The first social marketing campaign was launched on the backs of horses with short legs carrying thousands of members of the feared Mongol Horde – whose digital handle today, no doubt, would be ‘the Hordsters.’
Genghis Khan kicked off his social marketing campaign after defeating the neighboring Naimans clan in 1190. His first official action as the Chief Marketing Overlord of the newly conquered was to create a new language (Genghis was a brilliant linguist who actually created a new language) so all clans could converse and exchange ideas and recipes for ways to boil, bake, grill, cure and saute the local fare. His progressive leanings also prompted him to insist on religious tolerance, a move intended to keep the many sects in his growing empire from murdering each other over whose god was real.
The new mother-mongol tongue and a sense of shared purpose (kill anyone that doesn’t join us, like Facebook) brought all these new roommates together and allowed them to function as a cohesive and somewhat cordial society. It was the real secret to his empire-building success. That and the mongol horde’s unrivaled ability to hit targets with an arrow while at a full gallop.
Over his lifespan his 9-tail yak standard was staked across more territory than any empire in history, including that more flashy, fabulous one based in Rome. Most impressively, it endured for several hundred years. The only way that could happen is if his multitudinous clans were united by a common mission and a common language. Social marketing. Basically, the flat organization of the Mongols outperformed the top-down org of the Romans.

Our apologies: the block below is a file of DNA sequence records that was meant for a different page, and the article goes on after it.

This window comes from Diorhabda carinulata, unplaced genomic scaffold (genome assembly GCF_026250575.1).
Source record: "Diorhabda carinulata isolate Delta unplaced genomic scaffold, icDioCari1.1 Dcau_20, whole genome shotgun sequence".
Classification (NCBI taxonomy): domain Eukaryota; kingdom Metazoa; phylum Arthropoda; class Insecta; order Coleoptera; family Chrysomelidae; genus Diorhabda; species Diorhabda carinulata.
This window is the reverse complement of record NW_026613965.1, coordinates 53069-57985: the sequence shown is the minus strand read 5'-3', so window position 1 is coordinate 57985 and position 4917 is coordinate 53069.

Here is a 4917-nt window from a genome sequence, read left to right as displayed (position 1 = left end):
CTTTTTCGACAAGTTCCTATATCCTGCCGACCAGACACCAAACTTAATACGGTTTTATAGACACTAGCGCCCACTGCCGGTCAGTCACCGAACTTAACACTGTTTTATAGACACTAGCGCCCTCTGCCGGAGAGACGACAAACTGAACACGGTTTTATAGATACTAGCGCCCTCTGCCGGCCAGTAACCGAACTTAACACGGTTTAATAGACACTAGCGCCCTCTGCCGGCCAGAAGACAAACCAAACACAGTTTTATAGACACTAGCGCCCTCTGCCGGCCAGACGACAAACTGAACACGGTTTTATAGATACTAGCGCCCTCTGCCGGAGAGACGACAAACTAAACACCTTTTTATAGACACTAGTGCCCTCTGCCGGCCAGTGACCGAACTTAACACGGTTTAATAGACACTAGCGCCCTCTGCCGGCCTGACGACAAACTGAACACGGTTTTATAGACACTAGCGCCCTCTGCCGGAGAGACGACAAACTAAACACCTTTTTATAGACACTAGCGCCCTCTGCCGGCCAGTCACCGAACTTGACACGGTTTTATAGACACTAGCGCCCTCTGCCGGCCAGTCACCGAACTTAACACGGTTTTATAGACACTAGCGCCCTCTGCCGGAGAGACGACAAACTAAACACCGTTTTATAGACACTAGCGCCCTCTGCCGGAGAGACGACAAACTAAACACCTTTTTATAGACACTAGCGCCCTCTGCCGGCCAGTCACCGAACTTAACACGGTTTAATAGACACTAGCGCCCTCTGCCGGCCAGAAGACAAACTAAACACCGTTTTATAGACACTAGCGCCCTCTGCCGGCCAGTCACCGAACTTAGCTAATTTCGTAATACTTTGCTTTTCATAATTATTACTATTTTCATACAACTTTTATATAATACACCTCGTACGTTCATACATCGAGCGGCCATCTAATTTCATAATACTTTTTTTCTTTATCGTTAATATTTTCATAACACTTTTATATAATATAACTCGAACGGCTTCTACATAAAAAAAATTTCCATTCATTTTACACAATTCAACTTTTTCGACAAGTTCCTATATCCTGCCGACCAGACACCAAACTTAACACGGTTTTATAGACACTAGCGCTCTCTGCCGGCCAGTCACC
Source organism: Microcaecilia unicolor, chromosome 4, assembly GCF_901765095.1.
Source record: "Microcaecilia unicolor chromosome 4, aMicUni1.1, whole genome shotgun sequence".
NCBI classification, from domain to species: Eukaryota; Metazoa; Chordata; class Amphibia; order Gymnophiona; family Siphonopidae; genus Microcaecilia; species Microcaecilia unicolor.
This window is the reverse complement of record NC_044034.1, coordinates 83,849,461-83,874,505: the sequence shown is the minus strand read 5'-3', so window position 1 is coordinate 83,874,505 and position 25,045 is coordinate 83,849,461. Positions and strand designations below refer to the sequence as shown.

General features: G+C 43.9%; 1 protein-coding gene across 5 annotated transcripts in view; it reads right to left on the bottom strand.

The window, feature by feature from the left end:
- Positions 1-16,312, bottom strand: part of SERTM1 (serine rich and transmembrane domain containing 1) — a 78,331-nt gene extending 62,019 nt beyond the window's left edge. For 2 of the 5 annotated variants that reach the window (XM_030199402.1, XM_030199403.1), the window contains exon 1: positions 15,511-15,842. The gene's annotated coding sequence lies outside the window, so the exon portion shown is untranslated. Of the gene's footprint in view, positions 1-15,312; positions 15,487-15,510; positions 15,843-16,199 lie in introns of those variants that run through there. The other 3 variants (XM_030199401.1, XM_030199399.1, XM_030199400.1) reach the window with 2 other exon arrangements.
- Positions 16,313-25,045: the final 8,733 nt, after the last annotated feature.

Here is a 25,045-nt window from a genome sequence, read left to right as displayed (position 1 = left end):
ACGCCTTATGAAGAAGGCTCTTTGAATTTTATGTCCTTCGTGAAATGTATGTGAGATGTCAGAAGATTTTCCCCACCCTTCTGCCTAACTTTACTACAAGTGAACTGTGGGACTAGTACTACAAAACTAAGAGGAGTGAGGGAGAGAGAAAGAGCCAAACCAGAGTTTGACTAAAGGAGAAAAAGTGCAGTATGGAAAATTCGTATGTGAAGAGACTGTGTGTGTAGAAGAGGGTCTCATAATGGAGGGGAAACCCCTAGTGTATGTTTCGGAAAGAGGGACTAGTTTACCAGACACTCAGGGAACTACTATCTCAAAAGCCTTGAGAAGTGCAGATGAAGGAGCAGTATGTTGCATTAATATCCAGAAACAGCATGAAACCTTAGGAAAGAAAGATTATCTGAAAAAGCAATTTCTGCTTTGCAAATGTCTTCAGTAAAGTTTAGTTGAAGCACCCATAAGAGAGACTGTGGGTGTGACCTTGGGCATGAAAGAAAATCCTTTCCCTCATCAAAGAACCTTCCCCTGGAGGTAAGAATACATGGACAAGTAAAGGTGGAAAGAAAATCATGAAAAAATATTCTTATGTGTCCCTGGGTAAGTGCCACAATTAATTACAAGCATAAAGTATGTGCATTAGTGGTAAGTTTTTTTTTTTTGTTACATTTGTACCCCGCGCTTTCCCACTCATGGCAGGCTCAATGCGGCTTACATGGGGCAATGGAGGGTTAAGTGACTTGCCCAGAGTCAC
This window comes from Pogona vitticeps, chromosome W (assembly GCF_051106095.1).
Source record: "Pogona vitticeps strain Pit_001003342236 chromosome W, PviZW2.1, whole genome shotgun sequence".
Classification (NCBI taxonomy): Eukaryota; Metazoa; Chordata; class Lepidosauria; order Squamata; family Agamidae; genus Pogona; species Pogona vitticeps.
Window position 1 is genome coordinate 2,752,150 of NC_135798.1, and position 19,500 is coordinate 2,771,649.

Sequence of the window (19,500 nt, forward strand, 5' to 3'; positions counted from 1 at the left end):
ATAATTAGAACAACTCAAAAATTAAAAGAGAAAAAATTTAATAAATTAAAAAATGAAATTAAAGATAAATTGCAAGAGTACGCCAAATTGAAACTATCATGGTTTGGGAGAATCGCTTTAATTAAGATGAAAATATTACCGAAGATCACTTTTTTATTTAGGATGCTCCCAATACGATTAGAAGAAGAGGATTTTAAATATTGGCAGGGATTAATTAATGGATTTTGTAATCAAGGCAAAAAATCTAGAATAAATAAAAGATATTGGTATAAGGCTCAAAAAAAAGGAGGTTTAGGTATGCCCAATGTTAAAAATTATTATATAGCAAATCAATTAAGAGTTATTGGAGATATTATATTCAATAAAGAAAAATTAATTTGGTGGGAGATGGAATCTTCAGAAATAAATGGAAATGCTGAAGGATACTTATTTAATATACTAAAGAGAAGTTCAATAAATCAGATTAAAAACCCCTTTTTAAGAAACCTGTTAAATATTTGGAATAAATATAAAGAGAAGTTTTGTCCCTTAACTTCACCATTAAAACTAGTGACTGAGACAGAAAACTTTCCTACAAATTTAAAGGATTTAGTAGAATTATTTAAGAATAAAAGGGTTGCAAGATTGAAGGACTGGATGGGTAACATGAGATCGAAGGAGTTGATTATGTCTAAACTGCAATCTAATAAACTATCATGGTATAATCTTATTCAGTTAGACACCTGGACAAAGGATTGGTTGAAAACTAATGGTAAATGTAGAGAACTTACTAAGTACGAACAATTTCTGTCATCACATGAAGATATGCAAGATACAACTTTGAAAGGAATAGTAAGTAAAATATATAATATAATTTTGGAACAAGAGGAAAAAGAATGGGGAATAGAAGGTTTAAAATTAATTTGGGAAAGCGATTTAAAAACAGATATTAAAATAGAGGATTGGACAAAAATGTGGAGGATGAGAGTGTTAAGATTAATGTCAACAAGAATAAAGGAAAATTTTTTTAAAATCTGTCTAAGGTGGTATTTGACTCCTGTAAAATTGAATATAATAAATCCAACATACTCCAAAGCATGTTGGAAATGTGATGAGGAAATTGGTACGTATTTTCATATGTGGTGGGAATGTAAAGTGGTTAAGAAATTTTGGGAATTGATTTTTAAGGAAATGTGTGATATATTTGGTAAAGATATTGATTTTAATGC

Social’s Prime Function is Retention
The best of social marketing becomes a powerful loyalty program. It’s usually not a terrific traffic generator on its own. But as Genghis liberally shared captured booty with everyone in the tribe – as opposed to adopting a Noriega-style of hording – thriving social networks engage the members and share … everything. With every new connection between one person and another, the links multiply and bind the members tighter and tighter to the tribe.
As you build your community be sure to open it for all to enjoy and, with clever, simple tools, encourage them to contribute original content. Give them easy access to other sites with similar missions. Give them free, relevant and useful content. Give them fun mobile apps. Give them free archery lessons. Give them a reason to keep coming back and to recommend it to their very valuable friends.
Genghis is famously quoted as having said, “The greatest happiness is to scatter your enemy, to drive him before you, to see his cities reduced to ashes, to see those who love him shrouded in tears, and to gather into your bosom his wives and daughters.”
Some may call that callous and cold. I call it the art of picking a lane. The guy knew what he wanted to be and never varied from his vision.
Figure out what it is you are, create a rich environment for everyone that loves your widget to come and celebrate the awesomeness of that widget, and give them infinite reasons to spread the word.
One last note: Genghis was a stickler about analytics. He always did an accurate post-campaign body count. But as removing heads and stacking them for the bean counters to add up was a heavy, laborious task, he had his minions lop off an ear and toss it into a sack. Ears all weigh about the same so he just assigned a body count to a specific sack-weight of ears. The Mongol lesson? A campaign isn’t half as effective unless the metrics are all in place.